Donnas can travel roughly 25 miles (40 km) in a day.

    Blokes (procoptodon)


    Blokes are giant short-faced kangaroos. These are sthenurine macropods, which are not represented at all in our world. Sthenurines are markedly different from hoparoos like the grey and red kangaroos, or climbaroos like the rock wallabies and tree kangaroos. Sthenurines are unique in that they were walkaroos. They had a gate somewhat similar to a human walking on the balls of its feet. The morphology of the rear extremities, especially the feet, show a creature that was unguligrade rather than plantigrade like modern kangaroos. Unguligrade means walking in the tips of hooved toes like a horse or a cow. A much less flexible spinal column, immense size, and a very different center of gravity all point to a creature that walked, one leg at a time, bipedally, like us. They even show a certain degree of convergence with bipedal hominids with respect to the layout of the pelvic girdle. It was hard to find a good image of one since they seem to suffer from iguanodon syndrome. No matter that their morphology very clearly points to a very different locomotion and lifestyle to modern roos, they are still nearly always depicted incorrectly resting on the whole of their back feet (plantigrade), when it seems very unlikely they could manage this stance even for short periods, or bounding across the landscape like a modern roo, which they inarguably could not have done in the least.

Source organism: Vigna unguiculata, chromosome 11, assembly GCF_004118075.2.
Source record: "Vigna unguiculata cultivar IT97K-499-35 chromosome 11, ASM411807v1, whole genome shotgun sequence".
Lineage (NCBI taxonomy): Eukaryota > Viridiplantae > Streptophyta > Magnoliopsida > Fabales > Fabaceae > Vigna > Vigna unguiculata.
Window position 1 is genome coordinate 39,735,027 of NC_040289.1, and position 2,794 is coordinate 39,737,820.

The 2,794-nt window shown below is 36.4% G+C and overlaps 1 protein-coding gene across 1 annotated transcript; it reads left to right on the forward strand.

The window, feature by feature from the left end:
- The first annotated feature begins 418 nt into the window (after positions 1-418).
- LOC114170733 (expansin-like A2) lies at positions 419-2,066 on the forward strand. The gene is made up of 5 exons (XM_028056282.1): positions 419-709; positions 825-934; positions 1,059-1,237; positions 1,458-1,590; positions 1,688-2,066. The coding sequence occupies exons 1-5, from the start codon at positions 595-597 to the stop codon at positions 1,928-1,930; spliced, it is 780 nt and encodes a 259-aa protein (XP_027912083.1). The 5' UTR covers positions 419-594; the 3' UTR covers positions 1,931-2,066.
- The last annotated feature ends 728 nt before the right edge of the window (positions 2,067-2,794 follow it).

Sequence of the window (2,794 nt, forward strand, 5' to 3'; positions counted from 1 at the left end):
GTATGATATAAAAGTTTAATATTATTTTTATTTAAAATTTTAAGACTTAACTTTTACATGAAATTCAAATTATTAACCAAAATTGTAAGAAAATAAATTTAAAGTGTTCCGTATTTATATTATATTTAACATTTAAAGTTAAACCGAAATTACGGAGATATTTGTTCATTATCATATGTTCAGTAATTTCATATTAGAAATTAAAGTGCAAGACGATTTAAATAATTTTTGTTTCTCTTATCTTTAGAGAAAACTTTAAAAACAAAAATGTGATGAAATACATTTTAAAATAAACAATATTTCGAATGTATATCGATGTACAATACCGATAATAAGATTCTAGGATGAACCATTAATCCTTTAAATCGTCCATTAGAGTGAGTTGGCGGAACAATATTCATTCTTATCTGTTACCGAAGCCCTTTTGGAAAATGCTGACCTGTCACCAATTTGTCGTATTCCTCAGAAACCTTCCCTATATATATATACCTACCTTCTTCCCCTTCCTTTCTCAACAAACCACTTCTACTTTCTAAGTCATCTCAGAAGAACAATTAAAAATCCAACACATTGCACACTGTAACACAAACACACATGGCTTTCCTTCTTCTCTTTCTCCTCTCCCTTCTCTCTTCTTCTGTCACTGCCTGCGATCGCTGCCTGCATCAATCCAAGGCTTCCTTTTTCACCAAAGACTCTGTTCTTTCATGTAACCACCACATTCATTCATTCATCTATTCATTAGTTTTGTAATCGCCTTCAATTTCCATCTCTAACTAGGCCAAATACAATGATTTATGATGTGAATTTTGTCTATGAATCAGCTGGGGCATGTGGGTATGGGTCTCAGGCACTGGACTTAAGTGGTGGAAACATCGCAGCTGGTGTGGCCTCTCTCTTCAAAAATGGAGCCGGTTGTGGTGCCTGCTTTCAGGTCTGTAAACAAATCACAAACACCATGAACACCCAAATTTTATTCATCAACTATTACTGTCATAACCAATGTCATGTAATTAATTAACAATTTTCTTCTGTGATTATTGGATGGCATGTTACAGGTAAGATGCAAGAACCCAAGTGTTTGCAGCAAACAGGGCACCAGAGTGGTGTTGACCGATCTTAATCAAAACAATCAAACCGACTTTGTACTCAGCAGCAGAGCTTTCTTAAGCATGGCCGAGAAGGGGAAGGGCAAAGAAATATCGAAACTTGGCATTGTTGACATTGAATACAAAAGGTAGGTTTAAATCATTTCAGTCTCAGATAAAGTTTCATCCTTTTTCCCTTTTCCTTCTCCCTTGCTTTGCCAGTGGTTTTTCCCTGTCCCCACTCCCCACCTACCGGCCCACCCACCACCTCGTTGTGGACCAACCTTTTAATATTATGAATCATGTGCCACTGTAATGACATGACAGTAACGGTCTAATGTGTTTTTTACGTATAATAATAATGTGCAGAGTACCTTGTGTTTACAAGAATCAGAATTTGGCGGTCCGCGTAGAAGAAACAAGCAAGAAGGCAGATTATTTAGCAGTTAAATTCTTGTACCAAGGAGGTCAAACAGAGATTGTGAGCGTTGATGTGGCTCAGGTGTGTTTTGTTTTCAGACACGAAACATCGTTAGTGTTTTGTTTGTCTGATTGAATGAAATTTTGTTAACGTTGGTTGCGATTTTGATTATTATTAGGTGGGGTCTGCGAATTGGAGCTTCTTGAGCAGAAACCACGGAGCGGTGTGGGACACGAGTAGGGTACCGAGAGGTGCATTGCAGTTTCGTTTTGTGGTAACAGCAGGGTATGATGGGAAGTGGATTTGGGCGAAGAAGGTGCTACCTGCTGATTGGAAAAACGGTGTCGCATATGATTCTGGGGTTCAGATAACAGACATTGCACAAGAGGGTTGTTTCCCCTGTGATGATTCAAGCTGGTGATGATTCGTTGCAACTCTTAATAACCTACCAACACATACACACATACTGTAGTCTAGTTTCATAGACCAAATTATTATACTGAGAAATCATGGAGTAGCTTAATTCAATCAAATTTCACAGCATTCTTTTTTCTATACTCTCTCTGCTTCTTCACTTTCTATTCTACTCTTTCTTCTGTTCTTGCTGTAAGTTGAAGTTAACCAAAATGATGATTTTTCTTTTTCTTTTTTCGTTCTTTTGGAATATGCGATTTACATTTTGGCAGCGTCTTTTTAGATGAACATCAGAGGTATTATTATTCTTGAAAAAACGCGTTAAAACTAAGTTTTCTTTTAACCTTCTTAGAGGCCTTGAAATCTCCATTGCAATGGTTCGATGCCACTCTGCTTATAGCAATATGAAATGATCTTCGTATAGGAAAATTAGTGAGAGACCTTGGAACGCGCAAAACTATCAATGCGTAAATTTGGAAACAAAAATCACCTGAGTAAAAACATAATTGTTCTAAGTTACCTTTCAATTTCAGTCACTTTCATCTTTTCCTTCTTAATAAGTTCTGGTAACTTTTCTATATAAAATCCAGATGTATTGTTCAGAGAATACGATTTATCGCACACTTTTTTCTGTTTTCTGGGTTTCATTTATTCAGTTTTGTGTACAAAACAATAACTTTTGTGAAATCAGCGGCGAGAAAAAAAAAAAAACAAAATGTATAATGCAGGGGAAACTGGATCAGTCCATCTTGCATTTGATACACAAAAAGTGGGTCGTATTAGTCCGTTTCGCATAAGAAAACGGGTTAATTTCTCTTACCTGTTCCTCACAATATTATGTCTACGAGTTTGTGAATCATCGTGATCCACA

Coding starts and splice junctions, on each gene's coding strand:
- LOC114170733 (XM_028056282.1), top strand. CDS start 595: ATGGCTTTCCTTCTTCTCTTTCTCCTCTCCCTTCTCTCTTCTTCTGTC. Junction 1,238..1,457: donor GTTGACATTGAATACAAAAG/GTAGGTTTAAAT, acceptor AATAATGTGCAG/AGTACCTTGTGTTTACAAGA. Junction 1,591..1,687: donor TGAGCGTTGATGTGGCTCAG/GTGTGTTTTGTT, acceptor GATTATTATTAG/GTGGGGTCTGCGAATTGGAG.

Though blokes are sensitive to stone glyph, they are shy creatures who prefer to remain as far from us as they can, typically seen on hilltops or other prominent topography, keeping a keen eye on us.

    Avian Theropods

    Thunderbird (Dromornithidae)


    Like the leos, thunderbirds are represented by several species ranging in size from something close to a cassowary to the great runners of the plain measuring 9 feet tall and weighing in at close to 600 lbs. Of all the megafauna, thunderbirds are the most dangerous. They are completely oblivious and immune to stone glyphs. Though they are not strictly predators, tending more to scavenging dead animals and consuming plant matter, they are aggressively territorial and when they chase, they chase to kill. They are wary of the full grown donnas, but not enough to think of them as protection.

    More to come...

    About Author

    Just a little Puerto Rican guy living on a coffee plantation in the middle of the Caribbean.


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  1. Steerpike
    I love this, because I love this era of megafauna. I think it's great that you're using them. I saw a story within the last 6 to 8 months about possible thylacine sightings. What do you make of those?
    1. Gospodin
      Well, especially as I continue plugging away at this story (this was my 2019 NaNo project), I would love for them to still be around, but I really doubt it. There are numerous other critters in dasyuromorphia that do resemble them, though nothing remotely the same in size, but I still think those are the more likely explanation.